Tweet by Dhruv Vasishtha
Here’s the uncomfortable truth no one wants to say out loud to startup employees: 90% of the time, joining a startup is not a good economic decision.
The outcome will likely be zero, if it’s >0 you will be paid out last, and own a fraction of a fraction of the business. But…
Your job as a startup employee is to do two things when choosing a company:
- Pick one that is solidly derisked or appropriately compensates you for the risk you’re going to take
- Pick one that provides you sufficient non economic value in areas like growth, impact, or learning
A few ways to vet a de-risked startup:
- High caliber founders (top 10%)
- High caliber coworkers (top 10-20%)
- Product market fit
- Pathway to grow at minimum 50%+ YoY
- >18 months runway
- Clean terms from investors
The above = your equity has a chance to be worth something
A more direct way would be to value the business 8-12X next twelve months revenue if it's growing >50% YoY.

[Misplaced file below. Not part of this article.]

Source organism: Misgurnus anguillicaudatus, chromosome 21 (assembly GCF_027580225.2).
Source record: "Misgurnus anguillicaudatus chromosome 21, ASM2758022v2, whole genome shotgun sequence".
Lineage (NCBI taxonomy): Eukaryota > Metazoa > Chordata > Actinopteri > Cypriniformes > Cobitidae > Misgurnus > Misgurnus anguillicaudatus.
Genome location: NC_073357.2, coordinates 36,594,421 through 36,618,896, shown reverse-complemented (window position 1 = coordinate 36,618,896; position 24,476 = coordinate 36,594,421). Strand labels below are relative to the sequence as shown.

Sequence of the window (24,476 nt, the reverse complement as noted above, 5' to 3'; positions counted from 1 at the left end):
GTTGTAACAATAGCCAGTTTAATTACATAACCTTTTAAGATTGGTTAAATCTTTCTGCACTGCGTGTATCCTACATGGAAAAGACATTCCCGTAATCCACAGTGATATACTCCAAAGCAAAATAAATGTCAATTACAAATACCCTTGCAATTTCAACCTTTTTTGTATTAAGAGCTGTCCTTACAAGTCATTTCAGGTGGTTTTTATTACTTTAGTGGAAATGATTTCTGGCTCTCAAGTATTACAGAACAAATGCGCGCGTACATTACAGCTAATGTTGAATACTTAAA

--> Ask for what ownership your shares = on a fully diluted basis
--> If the # > the amount raised, determine how much your equity is worth minus exercise costs and taxes
A couple of ways to evaluate if a startup will allow personal growth:
- The team has well defined scope for roles and structured thinking around when / why someone’s scope should expand to support the business
- Expanded scope is high priority and relevant to the business
Ways to evaluate if a startup will enable learning:
- emphasis on customer impact and outcomes —> have a strong QBR process to show customer roi
- maniacal focus on tracking business health metrics
- team has domain expertise@+ high potential folks who punch above their weight
I hope more startup operators have honest conversations about what their teams will get out of joining the@.
For better or worse there’s a disincentive for most investors and founders to have these discussions but the transparency will lead to better aligned / operating teams.
Or just do smart employee friendly things to attract top talent:
- be generous with equity
- pay market rates
- don’t overhire and instead coach up existing folks
- increase exercise windows
- offer early exercise
- focus on margin and path to profitability / shareholder value